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Tuesday, 26 February, 2002, 00:26 GMT
Antidepressant drug 'helps weight loss'
Anti-smoking drug Zyban is a form of bupropion
Taking antidepressant drugs can help seriously overweight people to lose weight, research suggests.

Obese patients who took a medication called bupropion hydrochloride - a form of which Zyban, is used to help people give up smoking - lost significant amounts of weight over a 24-week period.

They act to improve mood and perceptions of self-worth so that people are better able to yes I can stick to this diet

Professor Ian MacDonald
However, the medication was also combined with a strict diet and exercise.

Follow-up research showed that the patients who continued taking the medication for another 24 weeks kept the weight off.

A total of 227 patients completed the initial 24 weeks of the course, and 192 completed the full 48 weeks.

More than 200 clinically obese men and women took part in the study. None of them were clinically depressed.

The people who combined the medication with diet and exercise lost significantly more than those who just followed the diet and exercise regime.

Those who took 400mg/day of Bupropion lost a greater percentage of their initial body weight than those who took 300mg/day.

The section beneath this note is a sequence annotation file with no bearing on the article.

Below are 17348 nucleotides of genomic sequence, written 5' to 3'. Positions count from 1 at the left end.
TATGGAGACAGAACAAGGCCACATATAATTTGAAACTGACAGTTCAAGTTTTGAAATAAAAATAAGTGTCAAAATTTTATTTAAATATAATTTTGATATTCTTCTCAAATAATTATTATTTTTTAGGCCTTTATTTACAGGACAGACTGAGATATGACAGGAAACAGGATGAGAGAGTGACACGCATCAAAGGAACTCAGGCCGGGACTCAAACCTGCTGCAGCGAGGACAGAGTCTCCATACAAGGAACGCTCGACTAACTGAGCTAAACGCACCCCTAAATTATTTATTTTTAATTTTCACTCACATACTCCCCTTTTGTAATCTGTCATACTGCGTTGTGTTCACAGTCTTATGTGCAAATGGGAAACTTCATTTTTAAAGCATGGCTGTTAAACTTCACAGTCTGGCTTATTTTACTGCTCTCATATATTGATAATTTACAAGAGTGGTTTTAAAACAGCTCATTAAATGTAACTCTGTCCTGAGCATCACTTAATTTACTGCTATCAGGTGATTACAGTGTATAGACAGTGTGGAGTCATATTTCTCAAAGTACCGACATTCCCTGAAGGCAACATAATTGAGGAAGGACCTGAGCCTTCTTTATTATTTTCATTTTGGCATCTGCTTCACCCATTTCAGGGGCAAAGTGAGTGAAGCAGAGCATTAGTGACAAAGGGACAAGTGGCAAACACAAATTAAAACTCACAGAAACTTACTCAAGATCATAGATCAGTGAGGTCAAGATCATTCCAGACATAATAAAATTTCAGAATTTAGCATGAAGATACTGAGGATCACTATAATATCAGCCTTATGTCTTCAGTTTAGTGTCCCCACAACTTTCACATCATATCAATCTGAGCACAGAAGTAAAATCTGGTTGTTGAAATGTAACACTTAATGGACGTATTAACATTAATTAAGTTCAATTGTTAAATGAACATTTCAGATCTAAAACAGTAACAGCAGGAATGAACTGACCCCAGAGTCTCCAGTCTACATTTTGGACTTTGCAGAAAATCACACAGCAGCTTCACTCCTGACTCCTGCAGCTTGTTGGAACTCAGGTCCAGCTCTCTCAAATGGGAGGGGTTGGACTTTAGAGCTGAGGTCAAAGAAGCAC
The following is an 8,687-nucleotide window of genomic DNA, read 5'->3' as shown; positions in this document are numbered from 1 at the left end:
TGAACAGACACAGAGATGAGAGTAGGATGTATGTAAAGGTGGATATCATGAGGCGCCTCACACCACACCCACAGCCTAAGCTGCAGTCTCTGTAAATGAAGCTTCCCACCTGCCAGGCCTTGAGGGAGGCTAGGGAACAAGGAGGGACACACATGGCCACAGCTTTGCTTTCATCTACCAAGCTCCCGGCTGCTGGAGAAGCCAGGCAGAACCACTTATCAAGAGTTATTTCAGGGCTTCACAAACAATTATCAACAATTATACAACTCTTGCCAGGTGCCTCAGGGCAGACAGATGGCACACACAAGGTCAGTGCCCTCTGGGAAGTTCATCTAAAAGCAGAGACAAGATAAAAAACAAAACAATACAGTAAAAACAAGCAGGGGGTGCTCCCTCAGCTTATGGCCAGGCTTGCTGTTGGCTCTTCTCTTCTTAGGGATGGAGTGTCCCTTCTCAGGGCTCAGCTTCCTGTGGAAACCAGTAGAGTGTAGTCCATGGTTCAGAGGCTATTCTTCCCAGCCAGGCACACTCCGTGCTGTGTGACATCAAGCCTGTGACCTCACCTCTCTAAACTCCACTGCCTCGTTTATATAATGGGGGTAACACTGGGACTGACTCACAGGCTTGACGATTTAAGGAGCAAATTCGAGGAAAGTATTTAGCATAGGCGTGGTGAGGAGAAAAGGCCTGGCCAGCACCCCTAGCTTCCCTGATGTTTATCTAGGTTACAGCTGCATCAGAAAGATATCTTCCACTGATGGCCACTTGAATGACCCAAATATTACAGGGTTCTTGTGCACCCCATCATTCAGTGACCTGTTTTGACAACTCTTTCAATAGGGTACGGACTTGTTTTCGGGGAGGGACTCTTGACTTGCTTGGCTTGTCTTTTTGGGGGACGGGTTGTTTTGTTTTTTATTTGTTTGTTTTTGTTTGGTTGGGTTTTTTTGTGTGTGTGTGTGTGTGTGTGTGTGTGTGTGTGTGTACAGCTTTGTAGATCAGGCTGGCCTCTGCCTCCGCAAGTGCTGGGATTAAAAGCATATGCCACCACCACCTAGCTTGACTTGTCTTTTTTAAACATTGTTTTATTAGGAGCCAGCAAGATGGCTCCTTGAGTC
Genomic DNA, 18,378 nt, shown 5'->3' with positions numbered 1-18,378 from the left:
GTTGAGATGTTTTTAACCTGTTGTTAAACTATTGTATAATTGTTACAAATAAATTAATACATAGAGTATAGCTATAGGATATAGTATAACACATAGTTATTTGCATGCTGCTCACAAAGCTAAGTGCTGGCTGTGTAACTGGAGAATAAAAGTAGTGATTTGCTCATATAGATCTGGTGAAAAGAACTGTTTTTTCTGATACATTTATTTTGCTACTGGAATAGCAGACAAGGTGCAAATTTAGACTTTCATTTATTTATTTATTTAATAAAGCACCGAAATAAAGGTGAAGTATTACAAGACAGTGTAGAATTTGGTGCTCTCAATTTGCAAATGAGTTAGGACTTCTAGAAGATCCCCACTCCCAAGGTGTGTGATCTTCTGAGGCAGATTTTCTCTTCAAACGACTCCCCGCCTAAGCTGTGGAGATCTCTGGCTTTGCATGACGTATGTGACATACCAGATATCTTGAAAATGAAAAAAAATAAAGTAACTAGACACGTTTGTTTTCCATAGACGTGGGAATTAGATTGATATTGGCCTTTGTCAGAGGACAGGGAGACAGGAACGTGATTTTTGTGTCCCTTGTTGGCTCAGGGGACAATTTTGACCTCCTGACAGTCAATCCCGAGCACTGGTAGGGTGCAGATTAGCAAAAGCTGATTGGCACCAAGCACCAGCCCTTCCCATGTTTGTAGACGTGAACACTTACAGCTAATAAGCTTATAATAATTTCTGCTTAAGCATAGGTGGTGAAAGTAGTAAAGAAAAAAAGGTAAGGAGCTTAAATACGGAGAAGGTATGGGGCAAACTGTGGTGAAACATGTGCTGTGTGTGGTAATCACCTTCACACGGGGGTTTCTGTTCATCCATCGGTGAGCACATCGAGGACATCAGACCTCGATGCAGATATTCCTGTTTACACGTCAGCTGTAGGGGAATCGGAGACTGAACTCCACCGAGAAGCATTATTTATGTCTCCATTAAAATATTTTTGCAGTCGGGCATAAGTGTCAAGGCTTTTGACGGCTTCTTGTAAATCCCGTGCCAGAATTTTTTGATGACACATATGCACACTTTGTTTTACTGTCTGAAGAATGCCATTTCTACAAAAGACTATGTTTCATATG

Some patients who took the medication experienced side effects such as headache, dry mouth and diarrhoea.

Lead researcher Professor James Anderson, of the University of Kentucky College of Medicine said: "We are encouraged by these preliminary results in non-depressed obese patients.

"Even modest weight loss, if maintained, could produce significant health benefits."

Other drugs

Professor Ian MacDonald, an expert in metabolic physiology at Nottingham University, told BBC News Online that Prozac had also shown promise as a potential treatment for obesity.

Another drug Sibutramine, which is currently used to treat obesity, was initially developed as an anti-depressant.

Professor MacDonald said: "It is not surprising that anti-depressants help some people lose weight. They act to improve mood and perceptions of self-worth so that people are better able to yes I can stick to this diet.

"But whether they will work for all obese people is another matter."

Professor MacDonald said there was also some evidence to suggest that antidepressants acted on the same areas of the brain that control food intake and appetite.

The results of the study were presented at a conference on nutrition in San Diego on Monday.

See also:

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13 Feb 02 | Health
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